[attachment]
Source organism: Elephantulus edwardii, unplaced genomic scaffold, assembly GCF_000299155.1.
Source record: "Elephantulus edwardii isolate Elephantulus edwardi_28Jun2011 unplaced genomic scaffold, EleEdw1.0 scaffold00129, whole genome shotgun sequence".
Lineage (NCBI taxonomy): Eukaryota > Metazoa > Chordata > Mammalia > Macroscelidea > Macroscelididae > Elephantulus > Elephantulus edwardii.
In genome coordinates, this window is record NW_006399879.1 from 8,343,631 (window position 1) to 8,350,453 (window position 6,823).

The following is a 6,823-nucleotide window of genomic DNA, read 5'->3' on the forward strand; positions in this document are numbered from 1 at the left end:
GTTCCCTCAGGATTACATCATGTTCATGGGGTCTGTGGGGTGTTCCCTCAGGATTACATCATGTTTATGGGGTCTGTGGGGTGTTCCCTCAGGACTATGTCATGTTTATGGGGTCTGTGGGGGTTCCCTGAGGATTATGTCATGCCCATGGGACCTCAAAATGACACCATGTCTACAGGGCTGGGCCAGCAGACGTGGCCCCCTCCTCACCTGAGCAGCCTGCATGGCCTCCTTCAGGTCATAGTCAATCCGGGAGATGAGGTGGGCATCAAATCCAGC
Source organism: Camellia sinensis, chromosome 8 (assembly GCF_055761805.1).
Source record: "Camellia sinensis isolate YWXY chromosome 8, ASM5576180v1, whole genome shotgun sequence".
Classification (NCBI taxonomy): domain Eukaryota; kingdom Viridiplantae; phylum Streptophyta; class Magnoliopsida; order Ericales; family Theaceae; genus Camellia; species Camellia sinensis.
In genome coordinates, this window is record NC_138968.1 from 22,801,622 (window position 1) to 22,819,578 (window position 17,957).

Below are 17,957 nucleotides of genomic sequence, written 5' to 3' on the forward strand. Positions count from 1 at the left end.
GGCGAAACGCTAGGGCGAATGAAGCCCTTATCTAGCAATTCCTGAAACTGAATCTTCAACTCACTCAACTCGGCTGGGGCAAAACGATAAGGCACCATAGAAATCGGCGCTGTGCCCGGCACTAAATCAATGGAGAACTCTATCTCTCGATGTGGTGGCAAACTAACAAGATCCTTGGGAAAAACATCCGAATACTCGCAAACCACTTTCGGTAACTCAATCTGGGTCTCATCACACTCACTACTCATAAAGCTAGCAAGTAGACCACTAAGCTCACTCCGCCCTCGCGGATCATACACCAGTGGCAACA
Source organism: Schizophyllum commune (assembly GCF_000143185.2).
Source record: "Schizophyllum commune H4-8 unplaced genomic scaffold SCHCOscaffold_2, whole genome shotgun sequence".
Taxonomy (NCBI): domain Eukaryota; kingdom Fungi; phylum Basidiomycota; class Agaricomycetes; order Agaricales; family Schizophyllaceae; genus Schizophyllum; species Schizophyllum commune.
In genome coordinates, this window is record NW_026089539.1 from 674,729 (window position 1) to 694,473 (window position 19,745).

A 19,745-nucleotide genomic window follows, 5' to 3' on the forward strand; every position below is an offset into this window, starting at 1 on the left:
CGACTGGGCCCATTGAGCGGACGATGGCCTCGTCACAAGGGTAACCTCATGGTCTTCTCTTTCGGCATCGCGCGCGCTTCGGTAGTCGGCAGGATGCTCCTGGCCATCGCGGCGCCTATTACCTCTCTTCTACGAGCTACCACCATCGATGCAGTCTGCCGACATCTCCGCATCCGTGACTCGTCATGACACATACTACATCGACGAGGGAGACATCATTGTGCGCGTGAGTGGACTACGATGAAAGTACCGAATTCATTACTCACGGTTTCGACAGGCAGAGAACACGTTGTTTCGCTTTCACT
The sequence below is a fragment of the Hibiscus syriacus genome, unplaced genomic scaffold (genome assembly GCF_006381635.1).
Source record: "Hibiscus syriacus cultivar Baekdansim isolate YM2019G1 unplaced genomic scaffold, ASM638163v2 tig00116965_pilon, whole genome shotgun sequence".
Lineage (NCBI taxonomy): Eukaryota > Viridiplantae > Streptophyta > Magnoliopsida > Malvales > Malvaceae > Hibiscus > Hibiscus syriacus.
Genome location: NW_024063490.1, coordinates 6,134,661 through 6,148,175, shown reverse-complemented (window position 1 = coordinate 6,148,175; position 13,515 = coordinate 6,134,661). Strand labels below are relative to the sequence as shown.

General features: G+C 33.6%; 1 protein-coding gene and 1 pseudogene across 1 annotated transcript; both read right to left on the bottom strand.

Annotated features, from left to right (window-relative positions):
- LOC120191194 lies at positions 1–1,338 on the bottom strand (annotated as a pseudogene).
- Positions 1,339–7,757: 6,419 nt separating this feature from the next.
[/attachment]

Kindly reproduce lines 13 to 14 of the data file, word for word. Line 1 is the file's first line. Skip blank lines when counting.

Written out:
Source organism: Schizophyllum commune (assembly GCF_000143185.2).
Source record: "Schizophyllum commune H4-8 unplaced genomic scaffold SCHCOscaffold_2, whole genome shotgun sequence".